At a time the diplomatic contacts and negotiations to find a political settlement for the Syrian conflict were gathering momentum, this incident may bring unnecessary tensions to a table where the Russian government has the key seat and the Turkish government an important one. Also the efforts to build closer coordination between the U.S., France and Russia in the aerial campaign against ISIS in Syria could be affected, partially due to Turkey’s NATO membership.
The Russian ambassador to Paris, Alexander Orlov, hinted on Wednesday that Turkey could still be part of a hypothetical coalition with Russia, the U.S. and France (including a joint command centre) against ISIS, if the Turkish government so wishes. Nevertheless, as the U.S. government has been noting in recent weeks, without a strategic change on the current Russian focus on targeting primarily other Syrian opposition groups rather than ISIS, it will be almost impossible for such coalition to emerge.
From the outset, Russia and Turkey have been at loggerheads over every single aspect of the Syrian crisis, including the future of Bashar al-Assad. Despite recent signs of a more flexible Turkish position on Assad’s future, Erdogan might return to his initial position after the Justice and Development Party’s electoral success earlier this month.
However, despite the rift over Syria, both governments had managed to separate things and maintain constructive relations on various other fronts. In 2014, Turkey was Russia’s seventh largest trade partner (reaching almost $20 billion) and became the second largest buyer of Russian natural gas. After the cancelation of the South Stream pipeline project, Russia and Turkey also announced they would be building the alternative TurkStream pipeline that would transport gas to Europe via Turkey without crossing Ukraine. Hopefully, Russian-Turkish trade ties might work as a dissuading factor against rising tensions over Syria.
Manuel Almeida is a writer, researcher and consultant on the Middle East. He holds a PhD in International Relations from the London of Economics and Political Science and was an editor at Asharq Al-Awsat newspaper. He can be reached on @_ManuelAlmeida on Twitter.
Donald Trump has ripped off his mask
By Khalaf Ahmad Al Habtoor
Thursday, 26 November 2015
I was wrong and I do not mind admitting it. My support for the front-running Republican presidential candidate Donald Trump was a mistake. Initially, I admired his outspokenness and his record of turning losses into wins. I believed - and still do - that America is lacking strong leadership. But when strength is partnered with ignorance and deceit, it produces a toxic mix threatening the U.S. and our world.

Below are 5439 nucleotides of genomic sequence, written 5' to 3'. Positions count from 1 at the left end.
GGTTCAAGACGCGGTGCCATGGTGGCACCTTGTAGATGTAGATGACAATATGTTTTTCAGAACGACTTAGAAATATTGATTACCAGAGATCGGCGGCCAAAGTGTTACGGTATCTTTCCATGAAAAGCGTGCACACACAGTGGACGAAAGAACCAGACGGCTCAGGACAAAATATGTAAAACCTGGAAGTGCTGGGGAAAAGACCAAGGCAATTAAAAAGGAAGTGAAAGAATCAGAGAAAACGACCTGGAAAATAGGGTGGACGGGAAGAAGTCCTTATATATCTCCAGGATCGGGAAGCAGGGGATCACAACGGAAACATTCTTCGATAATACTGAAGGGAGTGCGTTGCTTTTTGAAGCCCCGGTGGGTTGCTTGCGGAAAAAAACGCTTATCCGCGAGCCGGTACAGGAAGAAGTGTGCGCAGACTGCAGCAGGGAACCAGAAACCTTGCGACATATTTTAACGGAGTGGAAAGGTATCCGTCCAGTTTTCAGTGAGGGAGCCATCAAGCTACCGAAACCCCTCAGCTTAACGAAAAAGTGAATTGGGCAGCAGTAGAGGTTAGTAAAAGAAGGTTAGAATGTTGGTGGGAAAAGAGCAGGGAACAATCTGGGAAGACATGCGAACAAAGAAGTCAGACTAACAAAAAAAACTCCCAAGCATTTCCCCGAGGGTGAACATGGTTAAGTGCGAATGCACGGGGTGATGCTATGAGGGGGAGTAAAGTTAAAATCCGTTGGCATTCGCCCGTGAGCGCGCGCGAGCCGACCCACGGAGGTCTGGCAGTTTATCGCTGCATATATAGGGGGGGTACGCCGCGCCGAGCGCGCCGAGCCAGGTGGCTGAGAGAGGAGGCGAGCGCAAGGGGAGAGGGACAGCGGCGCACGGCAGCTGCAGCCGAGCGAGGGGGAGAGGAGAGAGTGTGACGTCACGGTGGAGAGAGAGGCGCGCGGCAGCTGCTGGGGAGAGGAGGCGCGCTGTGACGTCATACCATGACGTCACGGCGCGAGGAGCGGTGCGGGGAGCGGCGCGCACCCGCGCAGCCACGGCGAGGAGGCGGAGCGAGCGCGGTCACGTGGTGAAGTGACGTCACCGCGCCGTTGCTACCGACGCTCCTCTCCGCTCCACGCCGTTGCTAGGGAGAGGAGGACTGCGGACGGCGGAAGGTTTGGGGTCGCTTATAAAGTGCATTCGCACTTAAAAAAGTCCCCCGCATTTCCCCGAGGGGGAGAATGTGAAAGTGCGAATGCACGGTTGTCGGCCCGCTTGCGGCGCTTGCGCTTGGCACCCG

In light of his recent bigoted statements and behaviour, I am amazed that he retains a double-digit lead in the polls over his almost as poisonous main rival Ben Carson who wrongly stated a Muslim president would be unconstitutional, and compared Syrian refugees to “rabid dogs.”
Each time Mr Trump came out with statements attacking or ridiculing minorities, political commentators used to predict his political demise. Not so today. The more hurtful and outrageous his comments are, the more his popularity with certain sections of the American public grows, which does not bode well for race relations.
While I fully understand Americans are tired of President Obama’s inability to lead, if Trump gets to the White House they will be jumping from the frying pan into the fire - one that will consume U.S. relations with the Muslim world.
Bad enough that he has referred to Mexican immigrants as “criminals, drug dealers and rapists”, described African-American youth as having ‘no spirit’ and stereotyped Jews as the ones he wants counting his money, his tongue-lashing is now pivoted towards Muslims. Not merely with personal opinions but with a pledge to close down mosques and reintroduce torture, such as water-boarding. “I want surveillance of these people,” he said.
On Saturday, he told a campaign rally that “thousands” of Arab-Americans in New Jersey were cheering as the Twin Towers came down on September 11, 2001.
“There were people that were cheering on the other side of New Jersey where you have large Arab populations. They were cheering as the World Trade Center came down,” he said, adding, “I know it might be not politically correct for you to talk about it but there were people cheering as that building came down.” Ben Carson piped up to say he had seen the very same video, only to retract his assertion when a slew of U.S. officials called it untrue.
There is not one scrap of evidence suggesting Arabs were celebrating 9-11 in New Jersey. Washington Post’s Fact Checker delved deeply into Trump’s claim giving it “four Pinocchios.” Politifact labelled it “pants on fire.”
However, there is something the U.S. media has chosen to bury. The only Middle Eastern “looking” people known to have been high-fiving on that terrible day were five Israelis working for a removal company, as reported at the time by ABC News and Fox News. Their celebratory behaviour attracted the attention of a woman who called the police. They were arrested and detained for two months before being deported.
ABC quoted their lawyer Stephen Gordon admitting his clients’ actions might arouse suspicions. “You got a group of guys that are taking pictures on top of a roof… They’re speaking in a foreign language. They got two passports on them. One’s got a wad of cash on him, and they got box cutters. Now that’s a scary situation,” he told the network. I believe that had they been Arabs they would not have been allowed to fly home for sure.